Last spring, Facebook (NASDAQ:FB) began limiting access to user data that the company had previously shared with outside parties. This decision has reportedly been rough on app developers, whose plans were based on open access to Facebook's so-called "social graph" and other information, as well as on political parties and organizations who tapped Facebook's data to reach out to potential voters and nudge them toward the polls.

You probably won't hear any Facebook users complaining about this decision. It was due to user concerns that Facebook made the move to restrict access in May.

But there's one area where the company should consider keeping its user data open: academic research. If a recent Wall Street Journal report [subscription required] is indicative of a big picture, those researchers may be finding themselves shut out from information that had been available for their studies.

WSJ's report highlighted the case of Dartmouth social psychologist Benjamin Crosier, who is researching links between social-media activity and problems such as drug addiction. Crosier, who had hoped to build an app, was denied access to the Facebook data he was using earlier this year and is now petitioning the social network, hoping he can resume his efforts.

His case underscores the delicate balance Facebook must strike as it on one hand carries out its mission "to give people the power to share and make the world more open and connected," and on the other looks to turn each of its nearly 1.5 billion users into an increasingly larger pile of cash that drops to its bottom line – and, ultimately, its shareholders' brokerage accounts.

"Kind of worried"
Facebook told the WSJ that these third parties can still access data from the social network, but that the new rules "simply require them to do so in a more privacy-protective way." But what Crozier is experiencing now, academic researchers were fearing a year ago, when Facebook first announced changes in access were on the way.

"[Some of] the biggest scientific studies ever run were Facebook studies," Robert Wilson, a PhD student at Washington University, told Mashable last July. "Now I'm kind of worried that it's all going to fall apart because there's this risk."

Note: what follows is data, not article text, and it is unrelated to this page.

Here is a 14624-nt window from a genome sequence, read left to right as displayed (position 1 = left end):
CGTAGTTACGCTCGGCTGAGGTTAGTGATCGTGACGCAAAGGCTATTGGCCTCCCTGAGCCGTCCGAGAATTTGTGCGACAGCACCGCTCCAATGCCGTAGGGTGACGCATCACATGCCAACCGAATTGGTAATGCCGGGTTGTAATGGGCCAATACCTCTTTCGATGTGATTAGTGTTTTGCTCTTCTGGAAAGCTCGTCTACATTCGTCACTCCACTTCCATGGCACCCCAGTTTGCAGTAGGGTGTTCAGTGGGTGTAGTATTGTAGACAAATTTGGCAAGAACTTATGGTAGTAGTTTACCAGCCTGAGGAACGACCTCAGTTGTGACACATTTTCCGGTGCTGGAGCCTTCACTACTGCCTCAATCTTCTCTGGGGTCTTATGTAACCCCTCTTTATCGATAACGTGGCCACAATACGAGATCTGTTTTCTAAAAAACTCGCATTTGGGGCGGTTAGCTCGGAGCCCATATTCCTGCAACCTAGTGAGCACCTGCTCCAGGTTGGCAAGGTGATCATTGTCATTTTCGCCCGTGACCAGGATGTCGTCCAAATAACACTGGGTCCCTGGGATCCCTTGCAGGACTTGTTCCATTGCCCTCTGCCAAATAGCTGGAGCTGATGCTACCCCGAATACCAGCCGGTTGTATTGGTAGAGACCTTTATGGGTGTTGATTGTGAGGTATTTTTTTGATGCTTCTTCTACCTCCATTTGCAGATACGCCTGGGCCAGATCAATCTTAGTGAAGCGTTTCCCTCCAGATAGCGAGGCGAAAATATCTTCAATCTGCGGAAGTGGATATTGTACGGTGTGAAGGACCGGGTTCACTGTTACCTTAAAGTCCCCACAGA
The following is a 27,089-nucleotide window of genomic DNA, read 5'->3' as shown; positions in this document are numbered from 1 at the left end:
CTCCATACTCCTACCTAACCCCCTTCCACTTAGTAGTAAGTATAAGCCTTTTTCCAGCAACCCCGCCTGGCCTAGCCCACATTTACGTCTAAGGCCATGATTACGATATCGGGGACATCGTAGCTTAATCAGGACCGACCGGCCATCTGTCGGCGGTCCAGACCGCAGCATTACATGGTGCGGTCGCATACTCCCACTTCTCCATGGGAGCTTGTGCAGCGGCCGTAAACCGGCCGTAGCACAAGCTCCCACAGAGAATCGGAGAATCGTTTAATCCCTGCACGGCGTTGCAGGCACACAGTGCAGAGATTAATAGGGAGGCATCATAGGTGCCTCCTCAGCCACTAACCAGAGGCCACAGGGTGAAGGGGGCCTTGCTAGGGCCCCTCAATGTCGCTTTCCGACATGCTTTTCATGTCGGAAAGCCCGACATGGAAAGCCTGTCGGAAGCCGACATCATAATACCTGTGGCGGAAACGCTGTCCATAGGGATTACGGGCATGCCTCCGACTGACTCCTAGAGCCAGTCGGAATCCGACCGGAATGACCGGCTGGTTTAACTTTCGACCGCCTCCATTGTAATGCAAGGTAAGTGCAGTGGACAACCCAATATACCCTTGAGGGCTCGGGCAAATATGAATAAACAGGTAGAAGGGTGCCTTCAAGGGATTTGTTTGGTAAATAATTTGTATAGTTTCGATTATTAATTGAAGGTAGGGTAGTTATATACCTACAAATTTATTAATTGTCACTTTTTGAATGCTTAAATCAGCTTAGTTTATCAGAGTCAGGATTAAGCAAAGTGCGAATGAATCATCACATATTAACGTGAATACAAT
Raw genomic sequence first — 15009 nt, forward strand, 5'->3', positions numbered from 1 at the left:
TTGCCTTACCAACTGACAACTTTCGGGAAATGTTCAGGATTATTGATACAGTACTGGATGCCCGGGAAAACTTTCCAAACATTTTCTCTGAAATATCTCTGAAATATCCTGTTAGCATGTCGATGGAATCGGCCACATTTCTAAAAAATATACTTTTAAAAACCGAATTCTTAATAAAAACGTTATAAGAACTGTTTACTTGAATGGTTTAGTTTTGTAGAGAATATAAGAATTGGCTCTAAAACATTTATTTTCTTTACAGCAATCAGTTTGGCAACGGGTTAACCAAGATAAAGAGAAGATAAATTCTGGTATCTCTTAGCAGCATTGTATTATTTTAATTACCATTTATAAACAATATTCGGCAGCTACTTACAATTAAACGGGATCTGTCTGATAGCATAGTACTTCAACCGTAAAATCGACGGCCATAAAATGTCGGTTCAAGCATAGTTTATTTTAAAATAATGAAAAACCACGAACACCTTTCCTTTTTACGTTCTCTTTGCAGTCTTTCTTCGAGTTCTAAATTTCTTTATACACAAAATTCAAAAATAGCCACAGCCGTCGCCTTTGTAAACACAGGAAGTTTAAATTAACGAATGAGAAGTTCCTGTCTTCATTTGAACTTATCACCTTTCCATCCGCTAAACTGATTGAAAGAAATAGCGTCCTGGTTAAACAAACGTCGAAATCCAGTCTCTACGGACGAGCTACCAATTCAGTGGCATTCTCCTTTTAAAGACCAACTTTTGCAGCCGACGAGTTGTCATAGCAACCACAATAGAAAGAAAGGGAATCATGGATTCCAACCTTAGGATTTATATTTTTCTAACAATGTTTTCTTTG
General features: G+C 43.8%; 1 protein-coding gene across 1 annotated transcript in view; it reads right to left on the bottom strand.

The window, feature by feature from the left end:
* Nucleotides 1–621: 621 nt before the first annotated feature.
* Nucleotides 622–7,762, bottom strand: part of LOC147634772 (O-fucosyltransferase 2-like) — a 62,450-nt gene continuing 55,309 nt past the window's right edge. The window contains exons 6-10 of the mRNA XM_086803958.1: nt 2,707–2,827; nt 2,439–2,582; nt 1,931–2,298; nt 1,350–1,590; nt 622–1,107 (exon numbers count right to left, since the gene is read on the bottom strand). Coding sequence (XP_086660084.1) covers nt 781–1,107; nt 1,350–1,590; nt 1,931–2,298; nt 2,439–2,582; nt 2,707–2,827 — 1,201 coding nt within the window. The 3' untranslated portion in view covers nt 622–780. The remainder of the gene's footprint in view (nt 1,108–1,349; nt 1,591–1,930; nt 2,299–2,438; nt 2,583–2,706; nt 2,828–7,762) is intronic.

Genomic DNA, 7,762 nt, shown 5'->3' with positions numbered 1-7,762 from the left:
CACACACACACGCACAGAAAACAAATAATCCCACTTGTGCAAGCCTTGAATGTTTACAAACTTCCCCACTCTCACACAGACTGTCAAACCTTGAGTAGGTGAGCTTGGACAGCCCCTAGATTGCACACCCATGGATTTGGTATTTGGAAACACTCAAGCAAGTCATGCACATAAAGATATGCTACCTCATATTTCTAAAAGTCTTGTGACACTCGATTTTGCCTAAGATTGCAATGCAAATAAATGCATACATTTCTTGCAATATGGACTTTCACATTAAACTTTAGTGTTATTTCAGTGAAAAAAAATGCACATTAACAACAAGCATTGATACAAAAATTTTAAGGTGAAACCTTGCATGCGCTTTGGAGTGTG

Researchers have been employing Facebook user data for studies since 2007, when the company first announced it was opening up data to third parties. By 2014, there was "basically a new article coming out every day" based at least in part on the data gathered from the social network, Wilson told Mashable.

Idealism and capitalism collide ... or do they?
As much as this is a dilemma for the company, it's also a dilemma for investors. Using its resources for the greater good of society isn't always the best decision a company can make for shareholder value -- at least not in the short term. But companies have been leveraging seemingly idealistic work into success for some time. We need to look no further than Google (NASDAQ:GOOG) (NASDAQ:GOOGL), the only digital ad seller bigger than Facebook, for an example.

Google generates 90% of its $66 billion in annual revenue from advertisements. Yet it continues to venture into areas far flung from that core business. Here are just a few:

  • Contact lenses that may help control diabetes.
  • Tremor-canceling spoons that may help Parkinson's patients.
  • High-tech, turbine-equipped kites that generate power from wind.

None of those help to connect Web users with businesses that have products and services they're interested in buying. And Google's so-called "moonshots" lose the company $8 billion to $9 billion a year, according to Morgan Stanley estimates. But Google co-founder Sergey Brin defended the expensive digressions in an SEC filing in July, arguing that shareholders must view Google as a research-and-development company, and not just an ad seller.

"We shared a profound belief in the power of technology to make life better for people everywhere and imagined what life could be like 10, 15, 20 years down the road," Brin wrote.

With its army of engineers, Google is a company that can, indeed, make a difference. And it's been hard to argue with the company's success. From 2004 to 2014, Google's net income shot from $399 million to more than $14 billion. That's a compound annual growth rate of 43%.

GOOG Net Income (Annual) Chart

GOOG Net Income (Annual) data by YCharts

And as with Google's deep well of talented engineers, Facebook possesses resources that can help improve society in many ways. Its comprehensive information on more than a billion people is invaluable to researchers trying to understand and find solutions to societal ills.

A fine line worth walking
To fully serve its mission, Facebook must find ways to let users tap its greatest resource for the greater good. The question is whether it can do that while serving two other sets of constituents: its users and its shareholders.

It has a fine line to walk, and success that's true to the company's mission may depend on whether it can keep its sense of balance under the weight of growing profits.